'Let them have their say'

'Let them have their say'

Govt orders schools to tolerate protests

Students from several schools in and outside of Bangkok give the three-fingered salute in a symbolic protest against the government. Some also tied white ribbons to their bags to show their opposition. The Education Ministry has allowed the students to express their political views on school premises. (Photos by Samut Kongwarakom, Arnun Chonmahatrakool and the internal security operations command)
Students from several schools in and outside of Bangkok give the three-fingered salute in a symbolic protest against the government. Some also tied white ribbons to their bags to show their opposition. The Education Ministry has allowed the students to express their political views on school premises. (Photos by Samut Kongwarakom, Arnun Chonmahatrakool and the internal security operations command)

Schools have been told to allow students to express their political views on campuses in what is seen as an attempt to defuse growing frustration and demands for political change.

The decision, announced by Education Minister Nataphol Teepsuwan, follows media reports about students from various schools flashing the three-finger salute during their morning assembly in front of flagpoles and using white ribbons as a symbol against dictatorship.

Initial responses from school administrators to their dissent had been mixed, with some teachers reportedly rebuking students and warning them against taking their protests onto school premises.

Students from several schools in and outside of Bangkok give the three-fingered salute in a symbolic protest against the government. Some also tied white ribbons to their bags to show their opposition. The Education Ministry has allowed the students to express their political views on school premises. (Photos by Samut KongwaraKom, Arnun Chonmahatrakool and the Internal Security Operations Command)

Mr Nataphol said on Tuesday that a child's rights to freedom of speech and expression should not stop at school gates and that the Office of Basic Education Commission (Obec) would therefore send a letter to schools under its jurisdiction to ensure they fully understand what these freedoms are.

He said Prime Minister Prayut Chan-o-cha had acknowledged these rights and asked the Education Ministry and the Higher Education Science Research and Innovation Ministry to work out solutions to prevent the situation from escalating and worsening the country's economic problems.

Mr Nataphol said school administrators and teachers would be encouraged to create space for students to voice their opposition and opinions on various issues. It is hoped the planned dialogue will ease their frustration and anger.

Shortly after Mr Nataphol's remark, Obec duly sent a letter to directors of education around the country asking them to let students engage in protest activities within the scope of the law.

However, outsiders would not be allowed to take part, according to the letter signed by Obec's deputy secretary-general Wattanaporn Rangabtuk.

An anti-junta rap group, Rap Against Dictatorship (RAD), on Tuesday offered on Facebook to play live at schools. The group, whose single Prathet Ku Mee (What My Country's Got) went viral in 2018, said they would keep the offensive language out of the song.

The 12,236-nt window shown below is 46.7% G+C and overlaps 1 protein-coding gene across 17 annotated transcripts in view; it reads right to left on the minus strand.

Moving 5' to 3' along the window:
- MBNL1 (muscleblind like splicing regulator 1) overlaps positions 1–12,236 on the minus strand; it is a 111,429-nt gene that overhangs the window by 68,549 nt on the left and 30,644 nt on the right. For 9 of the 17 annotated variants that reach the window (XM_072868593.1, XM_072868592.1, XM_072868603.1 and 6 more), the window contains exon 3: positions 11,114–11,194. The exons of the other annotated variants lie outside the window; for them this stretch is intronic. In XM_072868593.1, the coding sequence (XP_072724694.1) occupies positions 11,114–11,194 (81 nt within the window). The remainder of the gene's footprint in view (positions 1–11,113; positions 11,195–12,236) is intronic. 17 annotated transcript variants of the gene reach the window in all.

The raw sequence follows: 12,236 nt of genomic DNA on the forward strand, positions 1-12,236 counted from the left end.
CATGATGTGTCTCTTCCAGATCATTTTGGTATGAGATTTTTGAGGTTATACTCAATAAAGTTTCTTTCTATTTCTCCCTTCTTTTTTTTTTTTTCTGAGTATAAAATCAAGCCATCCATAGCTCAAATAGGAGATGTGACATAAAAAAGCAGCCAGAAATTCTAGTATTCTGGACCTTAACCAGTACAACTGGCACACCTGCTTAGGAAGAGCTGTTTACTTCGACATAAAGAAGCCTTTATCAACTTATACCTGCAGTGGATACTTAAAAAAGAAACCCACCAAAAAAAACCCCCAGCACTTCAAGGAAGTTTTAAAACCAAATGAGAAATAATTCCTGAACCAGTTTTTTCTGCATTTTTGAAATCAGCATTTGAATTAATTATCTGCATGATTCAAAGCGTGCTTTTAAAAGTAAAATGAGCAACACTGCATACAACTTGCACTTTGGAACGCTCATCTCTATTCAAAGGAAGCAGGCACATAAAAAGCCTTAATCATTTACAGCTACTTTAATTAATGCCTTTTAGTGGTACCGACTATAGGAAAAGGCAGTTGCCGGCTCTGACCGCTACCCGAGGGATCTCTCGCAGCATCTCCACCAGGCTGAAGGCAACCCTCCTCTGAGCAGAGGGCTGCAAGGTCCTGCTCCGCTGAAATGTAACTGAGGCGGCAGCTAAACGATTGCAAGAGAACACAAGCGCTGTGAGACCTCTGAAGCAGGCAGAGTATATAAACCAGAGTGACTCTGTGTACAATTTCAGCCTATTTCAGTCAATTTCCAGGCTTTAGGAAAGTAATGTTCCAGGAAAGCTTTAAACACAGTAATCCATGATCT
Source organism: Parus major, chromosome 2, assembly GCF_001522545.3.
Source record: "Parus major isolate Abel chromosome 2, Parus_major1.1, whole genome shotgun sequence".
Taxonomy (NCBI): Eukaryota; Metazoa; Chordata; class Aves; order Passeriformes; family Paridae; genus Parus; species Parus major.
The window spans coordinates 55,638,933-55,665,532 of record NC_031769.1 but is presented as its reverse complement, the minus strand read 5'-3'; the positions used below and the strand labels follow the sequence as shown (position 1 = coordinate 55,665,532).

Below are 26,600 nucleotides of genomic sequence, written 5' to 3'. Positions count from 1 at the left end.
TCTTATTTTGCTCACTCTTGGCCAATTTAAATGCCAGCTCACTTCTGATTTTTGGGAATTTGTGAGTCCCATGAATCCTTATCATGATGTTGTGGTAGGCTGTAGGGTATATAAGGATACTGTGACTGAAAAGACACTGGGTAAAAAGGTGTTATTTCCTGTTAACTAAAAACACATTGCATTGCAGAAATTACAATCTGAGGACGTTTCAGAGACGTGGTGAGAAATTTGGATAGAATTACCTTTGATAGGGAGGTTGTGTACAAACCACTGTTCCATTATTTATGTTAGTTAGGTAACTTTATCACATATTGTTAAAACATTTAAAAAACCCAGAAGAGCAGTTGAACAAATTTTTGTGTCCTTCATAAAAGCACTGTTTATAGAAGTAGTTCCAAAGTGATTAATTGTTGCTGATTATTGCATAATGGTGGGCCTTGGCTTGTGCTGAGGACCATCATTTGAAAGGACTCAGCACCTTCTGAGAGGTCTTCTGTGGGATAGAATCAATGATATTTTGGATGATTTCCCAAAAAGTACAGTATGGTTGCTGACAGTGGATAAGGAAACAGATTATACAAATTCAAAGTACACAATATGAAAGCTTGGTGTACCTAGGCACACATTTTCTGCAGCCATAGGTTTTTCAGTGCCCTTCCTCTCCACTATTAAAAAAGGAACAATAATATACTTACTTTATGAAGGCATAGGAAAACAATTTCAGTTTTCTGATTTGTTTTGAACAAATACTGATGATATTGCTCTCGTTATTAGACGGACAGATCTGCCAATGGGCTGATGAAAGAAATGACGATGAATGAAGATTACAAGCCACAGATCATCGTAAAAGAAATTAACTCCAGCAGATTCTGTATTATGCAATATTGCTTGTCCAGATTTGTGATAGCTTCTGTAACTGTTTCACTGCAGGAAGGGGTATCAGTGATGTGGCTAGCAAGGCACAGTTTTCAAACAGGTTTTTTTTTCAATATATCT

Amnat Wichayanuwat, Obec's secretary-general, said on Tuesday students had the right to express dissent as long as their activities were lawful and did not lead to divisions or violence.

Students, meanwhile, on Tuesday proceeded with the three-fingered salute signifying their resistance to the government, before dispersing and attending classes.

At Samsen Witthayalai School in Bangkok, about 50 students joined a protest -- each held a blank sheet of white paper in one hand and made a three-fingered gesture with the other.

They shouted "Down with Dictatorship" three times before tearing up the pieces of paper.

A student representative said the school administrators had not forbidden the activity, nor intimidated students. Nor would any students be shunned or mistreated if they did not join the protest. "We don't bully our friends who have differing views. It's their rights too," said the student.

In Lampang, several large schools cancelled morning assemblies in front of flagpoles and had their pupils wait outside classrooms instead to avoid one single large gathering.

At one school in Soem Ngam district, students were asked to not make the protest gesture during the playing of the national anthem. Other than that, their ability to express dissent was not prohibited.

Student protests were also monitored by the Internal Security Operations Command (Isoc) nationwide and police.

Isoc officials in several provinces on Tuesday filed reports on the students' activities, which they said had proceeded without incident.

Pol Maj Gen Somprasong Yenthuam, deputy commissioner of the Metropolitan Police Bureau, said the protests were not illegal but it remained to be seen if they infringed fellow students' rights. He said police had merely observed what was happening following reports that officers had been sent to schools.

Deputy Prime Minister Prawit Wongsuwon light-heartedly dismissed the three-fingered gesture as a Boy Scouts salute. "Oh. Scouts ... scouts," he said before warning that people should think carefully before supporting political demonstrations.


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